Sunday, April 26, 2015

Sleep and a rest week

Last night I set my alarm for 5:45am  planning to head out at dawn for a 20 miler up Mt Wilson to complete a 50 mile rest week following the Leona Divide 50 last weekend.  When I woke up at 8:45 I realized that I needed sleep more tha I needed 20 miles.  Instead, I spent the morning cleaning toilets, sweeping up and taking care of neglected domestic chores; these finished, I decided to take a relaxed fun run out in the Arroyo Seco to recharge my batteries.  It was lovely:  Verdant, with the stream sparkling and burbling alongside the trail, a prettier, more inviting  trail is hard to find.  I haven't run in the Arroyo for some time since it was largely destroyed by the Station Fire, and it was great to see that there has been some significant trail work done, although the trail is still marked as closed north of the Paul Little picnic area.

Saturday, April 25, 2015

2015 Leona Divide 50 race report

Last Saturday I ran the Leona Divide 50 miler, held on a beautiful course on the PCT  in the northwest corner of the Angeles National Forest.  My first race since fracturing my hip socket  in  a freak fall on downhill single track last  May 2014, I finished in 9:25, running comfortably with no hip pain.  I can't express how grateful I am to have been able to start this race and run solid, given  that accident and the surgery needed to screw me back together.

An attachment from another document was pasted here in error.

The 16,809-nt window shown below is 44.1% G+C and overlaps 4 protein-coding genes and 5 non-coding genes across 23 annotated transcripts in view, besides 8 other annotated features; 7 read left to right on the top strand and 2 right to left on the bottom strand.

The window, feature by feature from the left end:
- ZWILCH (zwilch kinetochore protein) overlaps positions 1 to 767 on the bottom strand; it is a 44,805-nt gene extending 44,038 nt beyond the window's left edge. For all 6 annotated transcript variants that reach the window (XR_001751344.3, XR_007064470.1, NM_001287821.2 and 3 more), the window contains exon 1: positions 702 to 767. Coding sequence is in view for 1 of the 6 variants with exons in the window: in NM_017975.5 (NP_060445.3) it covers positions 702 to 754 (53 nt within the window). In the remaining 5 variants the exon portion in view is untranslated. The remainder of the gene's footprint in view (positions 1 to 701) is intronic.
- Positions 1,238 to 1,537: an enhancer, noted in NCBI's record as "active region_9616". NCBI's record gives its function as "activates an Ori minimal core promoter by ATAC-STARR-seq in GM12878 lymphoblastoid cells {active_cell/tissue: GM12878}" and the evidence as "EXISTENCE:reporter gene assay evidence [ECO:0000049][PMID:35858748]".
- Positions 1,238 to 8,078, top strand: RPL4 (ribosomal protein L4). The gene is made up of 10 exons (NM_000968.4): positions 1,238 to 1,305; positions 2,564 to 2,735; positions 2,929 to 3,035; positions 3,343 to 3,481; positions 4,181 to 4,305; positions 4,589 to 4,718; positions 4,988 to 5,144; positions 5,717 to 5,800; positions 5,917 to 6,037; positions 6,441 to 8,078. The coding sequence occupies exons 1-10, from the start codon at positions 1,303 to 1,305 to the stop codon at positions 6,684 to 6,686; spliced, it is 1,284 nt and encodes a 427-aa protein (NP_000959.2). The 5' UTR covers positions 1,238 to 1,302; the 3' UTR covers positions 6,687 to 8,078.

After my surgery,  I'd been non-weight bearing for 7 weeks;  starting to walk again in late July I'd begun a physical therapy regimen to restore flexibility and strength in the injured leg.  After 6 weeks of PT and walking I'd been cleared to start running on  a limited basis;  all through the fall I'd walked and maintained my PT regimen to rehabilitate the hamstrings and glutes, injured by the accident and the surgery required to repair the fracture, as well as to restore lost muscle mass in the quads and calf on the injured leg.  I started training in earnest in late December and  had very gradually ramped up my mileage;  to my surprise I had found myself running faster this season, probably by virtue of improved core strength from all the PT and core exercises.  Heading into  taper week I got a final checkup by my orthopedic surgeon and he gave me the green light:  I was fit and ready-- but a little nervous!  Had I prepared enough to handle 50 miles on the fracture?

...And so the weekend prior to the race I'd run a bit hard, thinking to top off my mileage and tune up my downhill single track running, which had continued to scare me a bit since the accident.    Starting with an easy  14 mile run/walk on Saturday to work out the knots in a tender calf, on Sunday I'd run a hard 24.5 miler up Wilson in 4:07;  the last section down steep technical on the Sam Merrell trail which I forced myself to run at full blast.  Then, as a final touch on  Tuesday I did a tough hip and glute circuit for a final tune up of my hip stabilizing muscles  before the race.